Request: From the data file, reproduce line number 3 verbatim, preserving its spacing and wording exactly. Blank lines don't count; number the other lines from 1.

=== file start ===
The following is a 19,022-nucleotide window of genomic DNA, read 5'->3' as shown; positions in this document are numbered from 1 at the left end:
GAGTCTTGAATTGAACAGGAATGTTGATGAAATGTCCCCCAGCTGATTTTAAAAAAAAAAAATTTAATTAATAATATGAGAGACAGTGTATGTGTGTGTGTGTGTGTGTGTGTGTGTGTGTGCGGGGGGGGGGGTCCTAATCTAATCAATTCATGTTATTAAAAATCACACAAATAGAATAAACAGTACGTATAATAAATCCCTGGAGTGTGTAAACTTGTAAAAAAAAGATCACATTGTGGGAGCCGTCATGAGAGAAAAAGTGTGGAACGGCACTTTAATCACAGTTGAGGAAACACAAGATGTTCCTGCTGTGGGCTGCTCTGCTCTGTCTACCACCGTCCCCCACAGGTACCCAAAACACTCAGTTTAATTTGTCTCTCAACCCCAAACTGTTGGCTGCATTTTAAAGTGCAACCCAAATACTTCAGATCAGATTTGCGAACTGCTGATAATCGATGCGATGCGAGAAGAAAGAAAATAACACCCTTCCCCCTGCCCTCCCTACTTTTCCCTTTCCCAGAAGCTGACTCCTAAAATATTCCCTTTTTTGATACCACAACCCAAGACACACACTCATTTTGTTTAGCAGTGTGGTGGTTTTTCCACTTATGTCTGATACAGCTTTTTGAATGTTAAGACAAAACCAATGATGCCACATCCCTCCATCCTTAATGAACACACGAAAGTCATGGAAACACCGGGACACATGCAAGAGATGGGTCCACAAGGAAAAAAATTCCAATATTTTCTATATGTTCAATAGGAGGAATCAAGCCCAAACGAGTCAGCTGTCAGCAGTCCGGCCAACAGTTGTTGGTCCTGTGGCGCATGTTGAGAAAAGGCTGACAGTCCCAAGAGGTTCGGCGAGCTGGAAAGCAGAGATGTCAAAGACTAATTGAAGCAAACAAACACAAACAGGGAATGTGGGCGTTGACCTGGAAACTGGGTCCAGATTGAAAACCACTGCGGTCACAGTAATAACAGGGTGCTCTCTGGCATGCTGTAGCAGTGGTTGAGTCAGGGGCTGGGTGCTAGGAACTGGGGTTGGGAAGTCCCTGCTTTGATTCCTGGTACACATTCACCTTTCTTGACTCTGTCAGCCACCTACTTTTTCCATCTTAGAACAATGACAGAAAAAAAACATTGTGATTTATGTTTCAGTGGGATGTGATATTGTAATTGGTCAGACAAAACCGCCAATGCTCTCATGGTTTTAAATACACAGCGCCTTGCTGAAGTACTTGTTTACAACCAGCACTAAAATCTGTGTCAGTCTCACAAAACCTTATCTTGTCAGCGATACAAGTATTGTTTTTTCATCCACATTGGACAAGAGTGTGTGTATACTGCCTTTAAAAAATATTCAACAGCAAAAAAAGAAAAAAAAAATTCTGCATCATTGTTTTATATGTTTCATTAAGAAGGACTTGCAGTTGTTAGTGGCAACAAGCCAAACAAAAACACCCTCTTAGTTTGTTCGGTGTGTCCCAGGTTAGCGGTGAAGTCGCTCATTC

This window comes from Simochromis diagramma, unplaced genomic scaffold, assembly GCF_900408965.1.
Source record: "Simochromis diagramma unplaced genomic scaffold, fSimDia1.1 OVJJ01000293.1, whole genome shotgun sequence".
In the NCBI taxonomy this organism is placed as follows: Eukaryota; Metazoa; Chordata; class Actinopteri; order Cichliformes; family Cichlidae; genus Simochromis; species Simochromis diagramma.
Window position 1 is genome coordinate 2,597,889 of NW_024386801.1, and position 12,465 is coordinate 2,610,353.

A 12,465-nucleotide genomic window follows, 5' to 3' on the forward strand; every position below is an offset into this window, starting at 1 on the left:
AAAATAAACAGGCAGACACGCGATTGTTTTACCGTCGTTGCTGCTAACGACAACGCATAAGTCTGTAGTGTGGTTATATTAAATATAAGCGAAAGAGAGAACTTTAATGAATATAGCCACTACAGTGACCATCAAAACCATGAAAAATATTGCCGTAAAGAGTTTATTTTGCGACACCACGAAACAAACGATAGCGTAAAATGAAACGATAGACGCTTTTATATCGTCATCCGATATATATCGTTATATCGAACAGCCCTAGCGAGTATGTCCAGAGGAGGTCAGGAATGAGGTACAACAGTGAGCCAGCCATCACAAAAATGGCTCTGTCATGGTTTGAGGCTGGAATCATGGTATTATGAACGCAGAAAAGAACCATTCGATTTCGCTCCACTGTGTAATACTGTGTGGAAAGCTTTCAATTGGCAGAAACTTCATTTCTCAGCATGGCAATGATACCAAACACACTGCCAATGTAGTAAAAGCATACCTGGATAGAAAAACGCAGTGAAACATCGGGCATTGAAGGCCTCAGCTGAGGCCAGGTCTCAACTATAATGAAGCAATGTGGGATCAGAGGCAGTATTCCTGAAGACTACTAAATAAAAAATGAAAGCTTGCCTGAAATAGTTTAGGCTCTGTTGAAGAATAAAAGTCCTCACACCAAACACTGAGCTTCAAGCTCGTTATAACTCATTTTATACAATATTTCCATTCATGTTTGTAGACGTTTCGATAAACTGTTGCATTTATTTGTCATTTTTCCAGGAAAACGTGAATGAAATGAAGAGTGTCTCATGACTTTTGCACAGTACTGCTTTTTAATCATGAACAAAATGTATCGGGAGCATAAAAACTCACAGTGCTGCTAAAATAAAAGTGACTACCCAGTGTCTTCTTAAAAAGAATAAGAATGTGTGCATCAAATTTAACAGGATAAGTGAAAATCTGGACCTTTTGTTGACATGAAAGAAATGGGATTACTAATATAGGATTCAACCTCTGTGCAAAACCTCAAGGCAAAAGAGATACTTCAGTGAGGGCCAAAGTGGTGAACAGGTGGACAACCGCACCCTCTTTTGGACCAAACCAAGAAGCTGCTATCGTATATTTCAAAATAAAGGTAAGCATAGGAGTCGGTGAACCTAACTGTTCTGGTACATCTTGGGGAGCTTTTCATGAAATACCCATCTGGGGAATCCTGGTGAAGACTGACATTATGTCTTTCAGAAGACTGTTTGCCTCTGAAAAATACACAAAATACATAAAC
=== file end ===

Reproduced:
This window comes from Simochromis diagramma, unplaced genomic scaffold, assembly GCF_900408965.1.